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Palliative Care Assignment Sample

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Introduction : Palliative Care Assignment

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Cultural beliefs are important considerations while providing palliative care Palliative care refers to specialized medical care for people who suffer from serious conditions. This approach does not necessarily involve any medical procedures. Rather it might include advice on lifestyle changes, suggestions for health improvement, assistance in dealing with anxiety, etc. Since this approach diverts from the traditional methods of treatment, there are certain obligations that healthcare professionals are obliged to consider before suggesting a patient go through it. The indigenous people in Australia have their separate sets of beliefs which might hamper their healthcare access and this study sheds light on those cultural beliefs.

Cultural beliefs in the Indigenous people of Australia

The contribution of the social determinants is significant (Vpsc. 2022) The aboriginal people used to live in small groups within distinct boundaries and the social interaction rules were strict. The devastating effects of colonization made the cultural environment completely overturned leading to the belief that violence and diseases were the effects of colonization. This created perspective made them overlook the potential reasons for disease occurrence. The aboriginal perspective of good health includes much more than the mere absence of diseases. Spiritual and cultural well-being are important considerations for this group of people to ensure complete health at individual and community levels. Although this perspective helps view all the perspectives of health, the agents leading to particular diseases might be overlooked. The social determinants that mostly contribute to the health gap in Australian Indigenous people include employment, qualification, income, etc.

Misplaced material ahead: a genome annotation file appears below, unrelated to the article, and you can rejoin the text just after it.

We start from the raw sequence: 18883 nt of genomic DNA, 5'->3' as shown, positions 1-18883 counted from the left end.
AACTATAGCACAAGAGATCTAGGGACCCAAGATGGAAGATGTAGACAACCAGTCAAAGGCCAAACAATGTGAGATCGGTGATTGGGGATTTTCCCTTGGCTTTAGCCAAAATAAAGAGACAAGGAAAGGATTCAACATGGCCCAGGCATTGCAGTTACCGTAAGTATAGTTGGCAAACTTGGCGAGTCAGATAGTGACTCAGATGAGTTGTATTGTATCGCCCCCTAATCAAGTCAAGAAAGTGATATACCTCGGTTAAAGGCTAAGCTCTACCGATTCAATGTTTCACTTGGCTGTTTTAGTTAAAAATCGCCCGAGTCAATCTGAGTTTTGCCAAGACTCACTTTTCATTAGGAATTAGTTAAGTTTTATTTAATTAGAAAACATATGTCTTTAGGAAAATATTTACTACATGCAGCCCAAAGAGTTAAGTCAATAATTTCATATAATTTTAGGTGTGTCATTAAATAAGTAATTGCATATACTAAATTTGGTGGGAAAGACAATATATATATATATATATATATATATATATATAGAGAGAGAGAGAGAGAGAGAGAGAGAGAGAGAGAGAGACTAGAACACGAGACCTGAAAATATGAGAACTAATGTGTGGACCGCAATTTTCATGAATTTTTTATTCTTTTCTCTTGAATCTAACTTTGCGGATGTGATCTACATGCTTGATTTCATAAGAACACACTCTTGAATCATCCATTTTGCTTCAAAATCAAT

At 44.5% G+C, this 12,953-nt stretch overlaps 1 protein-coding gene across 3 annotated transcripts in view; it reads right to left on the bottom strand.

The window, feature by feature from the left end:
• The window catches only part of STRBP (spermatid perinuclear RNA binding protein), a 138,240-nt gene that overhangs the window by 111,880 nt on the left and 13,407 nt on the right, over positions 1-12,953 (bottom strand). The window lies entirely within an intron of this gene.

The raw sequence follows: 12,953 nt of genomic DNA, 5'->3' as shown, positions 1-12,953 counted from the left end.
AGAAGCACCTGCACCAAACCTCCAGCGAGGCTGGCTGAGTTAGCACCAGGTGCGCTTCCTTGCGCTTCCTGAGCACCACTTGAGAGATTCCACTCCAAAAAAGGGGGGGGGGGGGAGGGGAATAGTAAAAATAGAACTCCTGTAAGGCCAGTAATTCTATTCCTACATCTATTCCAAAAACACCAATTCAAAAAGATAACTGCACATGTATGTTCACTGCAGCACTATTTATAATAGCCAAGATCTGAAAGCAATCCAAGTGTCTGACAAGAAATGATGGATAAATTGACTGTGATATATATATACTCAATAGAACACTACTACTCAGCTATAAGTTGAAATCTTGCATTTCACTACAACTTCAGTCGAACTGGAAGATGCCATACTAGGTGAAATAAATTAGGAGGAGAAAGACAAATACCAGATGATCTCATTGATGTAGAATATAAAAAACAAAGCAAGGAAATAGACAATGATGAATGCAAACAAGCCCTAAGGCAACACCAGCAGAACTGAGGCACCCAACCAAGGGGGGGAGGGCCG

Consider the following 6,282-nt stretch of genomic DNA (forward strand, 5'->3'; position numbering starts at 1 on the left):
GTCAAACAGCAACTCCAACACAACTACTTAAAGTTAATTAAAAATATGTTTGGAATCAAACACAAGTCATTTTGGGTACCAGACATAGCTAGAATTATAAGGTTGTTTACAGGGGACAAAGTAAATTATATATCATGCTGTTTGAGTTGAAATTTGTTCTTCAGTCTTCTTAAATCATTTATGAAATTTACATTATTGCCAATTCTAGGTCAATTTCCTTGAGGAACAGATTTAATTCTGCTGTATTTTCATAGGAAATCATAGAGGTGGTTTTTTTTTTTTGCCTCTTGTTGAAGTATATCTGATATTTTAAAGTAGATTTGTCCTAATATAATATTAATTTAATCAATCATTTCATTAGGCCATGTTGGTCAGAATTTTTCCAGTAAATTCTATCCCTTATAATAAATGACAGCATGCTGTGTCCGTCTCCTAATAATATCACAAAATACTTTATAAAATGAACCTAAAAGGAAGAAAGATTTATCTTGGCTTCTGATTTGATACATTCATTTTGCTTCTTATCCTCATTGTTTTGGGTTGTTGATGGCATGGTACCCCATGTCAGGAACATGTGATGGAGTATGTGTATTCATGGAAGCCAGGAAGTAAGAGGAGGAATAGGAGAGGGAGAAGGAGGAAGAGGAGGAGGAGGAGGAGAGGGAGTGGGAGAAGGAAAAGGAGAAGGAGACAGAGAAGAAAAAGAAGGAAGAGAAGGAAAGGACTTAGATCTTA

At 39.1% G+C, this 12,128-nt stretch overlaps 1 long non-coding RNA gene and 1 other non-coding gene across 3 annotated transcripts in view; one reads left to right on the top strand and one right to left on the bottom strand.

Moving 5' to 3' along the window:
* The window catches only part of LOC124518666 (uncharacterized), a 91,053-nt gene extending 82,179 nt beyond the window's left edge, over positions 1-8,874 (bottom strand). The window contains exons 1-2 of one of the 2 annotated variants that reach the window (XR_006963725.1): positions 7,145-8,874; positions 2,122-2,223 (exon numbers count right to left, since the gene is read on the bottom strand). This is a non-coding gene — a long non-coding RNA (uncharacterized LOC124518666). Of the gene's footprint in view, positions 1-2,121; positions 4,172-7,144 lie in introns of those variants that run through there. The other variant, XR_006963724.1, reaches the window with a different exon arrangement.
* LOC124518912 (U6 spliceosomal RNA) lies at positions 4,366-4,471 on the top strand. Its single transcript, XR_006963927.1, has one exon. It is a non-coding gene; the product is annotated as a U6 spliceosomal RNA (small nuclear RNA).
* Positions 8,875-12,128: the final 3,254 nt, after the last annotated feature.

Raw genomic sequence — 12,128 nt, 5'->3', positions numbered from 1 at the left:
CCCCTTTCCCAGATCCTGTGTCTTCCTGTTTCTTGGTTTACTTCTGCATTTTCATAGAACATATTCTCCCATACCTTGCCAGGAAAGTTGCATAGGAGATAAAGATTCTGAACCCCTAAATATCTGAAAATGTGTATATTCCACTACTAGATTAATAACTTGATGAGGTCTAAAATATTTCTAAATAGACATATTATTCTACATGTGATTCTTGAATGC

End-of-life care perspectives in the aboriginal people

The perception of emotional well-being impacts indigenous healthcare (Gillan, Jeong & van der Riet, 2021) Considering that education is the key to awareness, the aboriginal people have been laid back in some aspects due to differences in income. Due to a lack of proper education distributed equally among the indigenous population, there is an absence of proper awareness regarding the occurrence of a disease and its treatment methods. Besides, the significantly lower employment status of the aboriginal groups than the rest of the Australian population prevents them from equal healthcare access. However, the majority of the indigenous people have refrained from alcohol use and smoking which provide them an advantage in maintaining health. A representation of mental well-being for the indigenous people is having a strong identity culture-wise.

An overview of the National Palliative Care Standards (NPCS)

There are seven standards under the “National Palliative Care Standards” which are primarily divided into two categories. The two divisions are namely Care Standards constituting standards 1 to 6 and Governance Standards constituting the rest. The delivery of high-quality care is under the consideration of the care standards while the governance standards concern the expectations related to quality management, improvement, and benchmarking. The first step of using these standards is to assess the needs followed by the development of the care plan. The care is delivered along with transitions between services. Grief support would come next in the process followed by service culture. Quality improvement and staff training are the last steps as per the last two standards of the NPCS.

Application of the NPCS in the palliative care of indigenous people

A professional in palliative care might prescribe medications or other therapies for treating the pain. However, factors like remoteness and geographic distance act as barriers to this treatment. This is due to the fact that by the time the indigenous people can reach the premises of the healthcare facility from their remote locations, the pain might turn out to be more excruciating and alter the whole treatment plan. Spiritual counseling on the other hand would include an exploration of cultural beliefs. Considering that spiritual well-being is most important for indigenous people to be declared healthy individual, this would be the most important step in this case.

Coordination